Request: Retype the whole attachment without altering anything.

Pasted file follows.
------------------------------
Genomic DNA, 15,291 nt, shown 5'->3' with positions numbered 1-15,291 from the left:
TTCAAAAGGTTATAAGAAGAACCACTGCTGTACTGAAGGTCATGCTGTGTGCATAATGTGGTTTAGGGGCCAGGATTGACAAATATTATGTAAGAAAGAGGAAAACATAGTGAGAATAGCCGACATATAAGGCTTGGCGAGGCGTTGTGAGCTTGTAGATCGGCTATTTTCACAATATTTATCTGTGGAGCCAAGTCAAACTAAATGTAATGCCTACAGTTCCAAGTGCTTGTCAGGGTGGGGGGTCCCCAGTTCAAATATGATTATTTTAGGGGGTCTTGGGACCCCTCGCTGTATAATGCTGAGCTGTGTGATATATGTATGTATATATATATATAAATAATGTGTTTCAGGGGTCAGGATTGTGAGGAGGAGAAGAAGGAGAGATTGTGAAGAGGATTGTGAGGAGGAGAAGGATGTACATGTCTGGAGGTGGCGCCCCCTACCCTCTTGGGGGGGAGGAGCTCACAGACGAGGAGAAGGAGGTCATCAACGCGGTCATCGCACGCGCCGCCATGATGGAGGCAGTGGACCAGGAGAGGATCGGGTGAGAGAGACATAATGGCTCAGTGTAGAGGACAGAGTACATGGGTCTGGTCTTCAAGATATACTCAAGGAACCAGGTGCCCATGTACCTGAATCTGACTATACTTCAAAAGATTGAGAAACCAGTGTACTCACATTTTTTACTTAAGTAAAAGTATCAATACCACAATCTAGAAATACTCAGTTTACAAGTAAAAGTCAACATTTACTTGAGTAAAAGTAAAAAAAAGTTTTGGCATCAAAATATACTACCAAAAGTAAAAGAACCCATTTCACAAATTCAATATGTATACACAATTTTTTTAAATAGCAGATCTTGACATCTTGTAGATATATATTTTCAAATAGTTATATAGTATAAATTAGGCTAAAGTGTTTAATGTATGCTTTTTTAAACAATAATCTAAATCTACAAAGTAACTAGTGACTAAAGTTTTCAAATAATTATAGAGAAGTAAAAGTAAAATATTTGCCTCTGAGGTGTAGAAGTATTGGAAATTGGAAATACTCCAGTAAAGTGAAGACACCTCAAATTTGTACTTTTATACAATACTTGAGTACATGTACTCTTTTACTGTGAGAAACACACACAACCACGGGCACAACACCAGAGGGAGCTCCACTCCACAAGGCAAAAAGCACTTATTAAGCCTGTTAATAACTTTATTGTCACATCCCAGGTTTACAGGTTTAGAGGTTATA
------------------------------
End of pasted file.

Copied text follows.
Genomic DNA, 15,291 nt, shown 5'->3' with positions numbered 1-15,291 from the left:
TTCAAAAGGTTATAAGAAGAACCACTGCTGTACTGAAGGTCATGCTGTGTGCATAATGTGGTTTAGGGGCCAGGATTGACAAATATTATGTAAGAAAGAGGAAAACATAGTGAGAATAGCCGACATATAAGGCTTGGCGAGGCGTTGTGAGCTTGTAGATCGGCTATTTTCACAATATTTATCTGTGGAGCCAAGTCAAACTAAATGTAATGCCTACAGTTCCAAGTGCTTGTCAGGGTGGGGGGTCCCCAGTTCAAATATGATTATTTTAGGGGGTCTTGGGACCCCTCGCTGTATAATGCTGAGCTGTGTGATATATGTATGTATATATATATATAAATAATGTGTTTCAGGGGTCAGGATTGTGAGGAGGAGAAGAAGGAGAGATTGTGAAGAGGATTGTGAGGAGGAGAAGGATGTACATGTCTGGAGGTGGCGCCCCCTACCCTCTTGGGGGGGAGGAGCTCACAGACGAGGAGAAGGAGGTCATCAACGCGGTCATCGCACGCGCCGCCATGATGGAGGCAGTGGACCAGGAGAGGATCGGGTGAGAGAGACATAATGGCTCAGTGTAGAGGACAGAGTACATGGGTCTGGTCTTCAAGATATACTCAAGGAACCAGGTGCCCATGTACCTGAATCTGACTATACTTCAAAAGATTGAGAAACCAGTGTACTCACATTTTTTACTTAAGTAAAAGTATCAATACCACAATCTAGAAATACTCAGTTTACAAGTAAAAGTCAACATTTACTTGAGTAAAAGTAAAAAAAAGTTTTGGCATCAAAATATACTACCAAAAGTAAAAGAACCCATTTCACAAATTCAATATGTATACACAATTTTTTTAAATAGCAGATCTTGACATCTTGTAGATATATATTTTCAAATAGTTATATAGTATAAATTAGGCTAAAGTGTTTAATGTATGCTTTTTTAAACAATAATCTAAATCTACAAAGTAACTAGTGACTAAAGTTTTCAAATAATTATAGAGAAGTAAAAGTAAAATATTTGCCTCTGAGGTGTAGAAGTATTGGAAATTGGAAATACTCCAGTAAAGTGAAGACACCTCAAATTTGTACTTTTATACAATACTTGAGTACATGTACTCTTTTACTGTGAGAAACACACACAACCACGGGCACAACACCAGAGGGAGCTCCACTCCACAAGGCAAAAAGCACTTATTAAGCCTGTTAATAACTTTATTGTCACATCCCAGGTTTACAGGTTTAGAGGTTATA